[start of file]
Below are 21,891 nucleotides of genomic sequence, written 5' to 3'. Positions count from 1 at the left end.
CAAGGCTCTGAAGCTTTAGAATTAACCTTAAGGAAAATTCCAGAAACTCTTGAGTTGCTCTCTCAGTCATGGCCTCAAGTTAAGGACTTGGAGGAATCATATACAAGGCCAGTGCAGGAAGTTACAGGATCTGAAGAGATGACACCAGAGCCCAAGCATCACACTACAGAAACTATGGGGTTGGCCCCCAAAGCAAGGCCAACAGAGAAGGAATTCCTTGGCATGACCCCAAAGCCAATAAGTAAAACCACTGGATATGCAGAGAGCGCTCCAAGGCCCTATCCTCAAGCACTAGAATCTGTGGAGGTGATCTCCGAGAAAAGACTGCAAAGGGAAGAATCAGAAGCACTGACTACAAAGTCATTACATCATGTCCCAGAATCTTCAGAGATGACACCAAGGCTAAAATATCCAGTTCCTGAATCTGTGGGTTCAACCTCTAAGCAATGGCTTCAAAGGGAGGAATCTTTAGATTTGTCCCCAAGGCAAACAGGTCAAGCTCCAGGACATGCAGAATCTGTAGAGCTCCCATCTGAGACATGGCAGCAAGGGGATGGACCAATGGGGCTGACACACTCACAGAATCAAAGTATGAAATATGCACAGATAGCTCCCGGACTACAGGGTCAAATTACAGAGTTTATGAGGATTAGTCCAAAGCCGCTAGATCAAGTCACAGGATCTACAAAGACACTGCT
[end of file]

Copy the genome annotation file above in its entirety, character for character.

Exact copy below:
Below are 21,891 nucleotides of genomic sequence, written 5' to 3'. Positions count from 1 at the left end.
CAAGGCTCTGAAGCTTTAGAATTAACCTTAAGGAAAATTCCAGAAACTCTTGAGTTGCTCTCTCAGTCATGGCCTCAAGTTAAGGACTTGGAGGAATCATATACAAGGCCAGTGCAGGAAGTTACAGGATCTGAAGAGATGACACCAGAGCCCAAGCATCACACTACAGAAACTATGGGGTTGGCCCCCAAAGCAAGGCCAACAGAGAAGGAATTCCTTGGCATGACCCCAAAGCCAATAAGTAAAACCACTGGATATGCAGAGAGCGCTCCAAGGCCCTATCCTCAAGCACTAGAATCTGTGGAGGTGATCTCCGAGAAAAGACTGCAAAGGGAAGAATCAGAAGCACTGACTACAAAGTCATTACATCATGTCCCAGAATCTTCAGAGATGACACCAAGGCTAAAATATCCAGTTCCTGAATCTGTGGGTTCAACCTCTAAGCAATGGCTTCAAAGGGAGGAATCTTTAGATTTGTCCCCAAGGCAAACAGGTCAAGCTCCAGGACATGCAGAATCTGTAGAGCTCCCATCTGAGACATGGCAGCAAGGGGATGGACCAATGGGGCTGACACACTCACAGAATCAAAGTATGAAATATGCACAGATAGCTCCCGGACTACAGGGTCAAATTACAGAGTTTATGAGGATTAGTCCAAAGCCGCTAGATCAAGTCACAGGATCTACAAAGACACTGCT